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Caution issued on recovery agents, says the Department of Justice

The Department of Justice warns the public to beware of touting activities by recovery agents advertising their services in helping clients handle claims for accident compensation on a "no win, no charge" basis.

It warned today such activities can constitute offences of champerty and maintenance, and there is concern the interest of the victims of personal injury cases may be jeopardised as their legal rights to compensation may not be fully protected.

The caution was issued today after Police arrested 21 people for champerty and maintenance offences across Hong Kong July 3, charging two with conspiracy to commit maintenance, champerty and conspiracy to commit champerty.

The department said people injured in accidents, including employees injured at work and traffic accident victims, should seek proper legal advice from solicitors or the Legal Aid, Labour or Social Welfare Departments.

In their advertisements the recovery agents claim they will help injured people pursue claims for a fee chargeable only when they are successful in recovering damages. However, pursuant to agreements, the victims would have to pay the agents a substantial portion of the compensation obtained from the defendants.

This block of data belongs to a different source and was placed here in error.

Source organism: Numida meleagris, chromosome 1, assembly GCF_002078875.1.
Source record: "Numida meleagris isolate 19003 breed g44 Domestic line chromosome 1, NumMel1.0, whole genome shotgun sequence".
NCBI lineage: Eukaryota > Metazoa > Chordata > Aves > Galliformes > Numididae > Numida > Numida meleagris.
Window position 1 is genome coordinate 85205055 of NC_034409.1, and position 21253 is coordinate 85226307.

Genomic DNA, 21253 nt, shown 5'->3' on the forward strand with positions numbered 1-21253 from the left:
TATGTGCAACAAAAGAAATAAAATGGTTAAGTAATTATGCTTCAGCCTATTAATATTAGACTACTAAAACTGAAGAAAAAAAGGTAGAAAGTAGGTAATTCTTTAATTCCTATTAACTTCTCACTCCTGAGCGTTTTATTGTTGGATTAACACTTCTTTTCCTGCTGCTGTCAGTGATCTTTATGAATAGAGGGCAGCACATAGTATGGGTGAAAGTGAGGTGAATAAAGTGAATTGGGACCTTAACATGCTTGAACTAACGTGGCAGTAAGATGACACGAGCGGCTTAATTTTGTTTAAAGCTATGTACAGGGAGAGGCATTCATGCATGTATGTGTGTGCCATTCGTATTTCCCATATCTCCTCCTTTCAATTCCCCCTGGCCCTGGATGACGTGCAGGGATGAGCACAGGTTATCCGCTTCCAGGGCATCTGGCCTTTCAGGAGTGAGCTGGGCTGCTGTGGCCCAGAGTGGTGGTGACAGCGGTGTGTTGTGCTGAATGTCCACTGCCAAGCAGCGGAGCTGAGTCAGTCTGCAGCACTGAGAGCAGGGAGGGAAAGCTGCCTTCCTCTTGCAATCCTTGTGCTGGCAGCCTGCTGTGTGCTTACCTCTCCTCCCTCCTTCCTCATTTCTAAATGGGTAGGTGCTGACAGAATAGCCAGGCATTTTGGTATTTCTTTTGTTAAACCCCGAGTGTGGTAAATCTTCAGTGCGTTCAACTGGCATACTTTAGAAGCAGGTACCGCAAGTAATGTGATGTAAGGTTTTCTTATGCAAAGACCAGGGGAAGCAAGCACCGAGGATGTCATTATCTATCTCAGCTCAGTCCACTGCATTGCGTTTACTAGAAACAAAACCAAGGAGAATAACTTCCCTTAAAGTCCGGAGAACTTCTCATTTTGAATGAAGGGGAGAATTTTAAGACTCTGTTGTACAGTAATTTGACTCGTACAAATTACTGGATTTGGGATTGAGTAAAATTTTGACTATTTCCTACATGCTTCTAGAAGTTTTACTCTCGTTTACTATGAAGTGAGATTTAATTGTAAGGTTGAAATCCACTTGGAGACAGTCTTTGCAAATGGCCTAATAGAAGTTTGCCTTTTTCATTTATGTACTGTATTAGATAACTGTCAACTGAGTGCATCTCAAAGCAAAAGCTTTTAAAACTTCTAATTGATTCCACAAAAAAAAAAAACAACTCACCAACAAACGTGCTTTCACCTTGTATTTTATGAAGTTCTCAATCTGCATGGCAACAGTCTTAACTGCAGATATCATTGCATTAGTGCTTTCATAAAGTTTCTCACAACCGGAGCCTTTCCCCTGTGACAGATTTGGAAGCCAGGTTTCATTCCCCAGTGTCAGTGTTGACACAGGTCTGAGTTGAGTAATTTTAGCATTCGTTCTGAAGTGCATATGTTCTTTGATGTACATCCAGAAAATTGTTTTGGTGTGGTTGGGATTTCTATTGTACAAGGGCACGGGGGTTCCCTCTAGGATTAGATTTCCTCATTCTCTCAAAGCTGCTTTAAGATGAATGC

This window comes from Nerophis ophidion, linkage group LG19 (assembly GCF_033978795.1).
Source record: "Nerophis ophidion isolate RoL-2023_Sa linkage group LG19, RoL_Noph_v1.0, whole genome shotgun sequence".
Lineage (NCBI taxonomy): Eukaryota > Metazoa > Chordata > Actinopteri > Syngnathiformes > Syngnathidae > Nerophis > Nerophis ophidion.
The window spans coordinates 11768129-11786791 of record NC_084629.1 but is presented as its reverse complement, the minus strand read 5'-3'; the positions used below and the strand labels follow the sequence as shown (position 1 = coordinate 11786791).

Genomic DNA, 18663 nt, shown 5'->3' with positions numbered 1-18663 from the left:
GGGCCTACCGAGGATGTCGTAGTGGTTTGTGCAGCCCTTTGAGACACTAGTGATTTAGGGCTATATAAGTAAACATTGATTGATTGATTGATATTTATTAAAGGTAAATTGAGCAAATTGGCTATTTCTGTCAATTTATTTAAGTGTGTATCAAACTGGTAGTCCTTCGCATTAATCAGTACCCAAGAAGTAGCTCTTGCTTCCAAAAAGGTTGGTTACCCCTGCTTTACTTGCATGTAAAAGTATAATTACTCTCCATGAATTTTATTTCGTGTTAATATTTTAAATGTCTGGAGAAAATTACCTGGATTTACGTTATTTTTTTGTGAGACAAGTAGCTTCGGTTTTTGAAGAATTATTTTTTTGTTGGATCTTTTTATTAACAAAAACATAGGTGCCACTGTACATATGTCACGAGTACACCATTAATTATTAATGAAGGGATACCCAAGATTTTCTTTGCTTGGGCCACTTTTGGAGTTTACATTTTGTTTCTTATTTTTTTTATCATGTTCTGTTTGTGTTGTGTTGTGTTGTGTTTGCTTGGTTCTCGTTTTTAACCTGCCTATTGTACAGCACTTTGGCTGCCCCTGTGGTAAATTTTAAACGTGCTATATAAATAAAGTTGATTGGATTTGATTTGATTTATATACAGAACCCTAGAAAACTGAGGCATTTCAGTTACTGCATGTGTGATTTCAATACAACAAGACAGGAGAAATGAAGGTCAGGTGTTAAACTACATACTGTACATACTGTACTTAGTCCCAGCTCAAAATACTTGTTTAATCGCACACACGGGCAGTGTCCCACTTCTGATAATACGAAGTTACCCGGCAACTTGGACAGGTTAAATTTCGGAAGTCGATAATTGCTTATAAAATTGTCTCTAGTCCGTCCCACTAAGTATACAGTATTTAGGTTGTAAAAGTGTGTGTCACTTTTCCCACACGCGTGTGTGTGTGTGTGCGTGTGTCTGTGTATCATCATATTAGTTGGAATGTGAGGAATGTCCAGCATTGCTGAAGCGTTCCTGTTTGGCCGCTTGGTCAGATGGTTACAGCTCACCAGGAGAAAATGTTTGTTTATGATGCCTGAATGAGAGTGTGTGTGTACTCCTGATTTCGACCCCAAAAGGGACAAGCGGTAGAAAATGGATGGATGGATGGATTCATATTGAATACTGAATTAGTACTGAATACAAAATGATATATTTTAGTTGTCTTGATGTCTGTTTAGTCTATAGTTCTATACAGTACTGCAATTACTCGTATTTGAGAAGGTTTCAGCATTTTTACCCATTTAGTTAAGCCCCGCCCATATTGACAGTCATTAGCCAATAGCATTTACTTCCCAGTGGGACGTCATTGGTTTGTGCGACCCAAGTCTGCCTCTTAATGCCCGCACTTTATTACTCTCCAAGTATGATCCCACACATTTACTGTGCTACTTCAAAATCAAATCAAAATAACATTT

Unlawfully maintaining or sharing the profits of legal proceedings can be a crime subject to jail terms and fines.

A new announcement of public interest will be broadcast on all television and radio stations from tomorrow to remind people to be aware of these unlawful activities.

Illegal Recovery Agents are Targeted by the Police with 3 Arrested

3rd July, 2008, HONG KONG

Efforts have ascalated on combating the illegal activities carried on by unscrupulous recovery agents.

Critics have on numerous occasions expressed serious concern on the activities of recovery agents in Hong Kong. These recovery agents operate under the "no win, no fee" purported pledge. Many are in the disguise of non-profit making bodies.

They appeal to injuried workers and traffic accident victims because they demand no legal fees from them. In some cases, the agent or a related party even provides high interest rate loans o victims to meet their daily expenses before a case is settled. By the time of settlement, the interests incurred will have taken away a substantial part of the compensation.

At the same time, the agent charges a substantial portion of damages recovered as high as 30%. Concern was expressed that recovery agents is easily driven to early settlement for lesser work to be done and because of such ill motive, resulting in a lower amount of compensation ignorant to the victims.

According to this issue of Legal Aid Council newsletter, the Government has produced a radio API which is ready to be launched. The TV API will be completed very soon. Besides and most importantly, police are investigating 9 cases on recovery agents and 3 arrests have been made.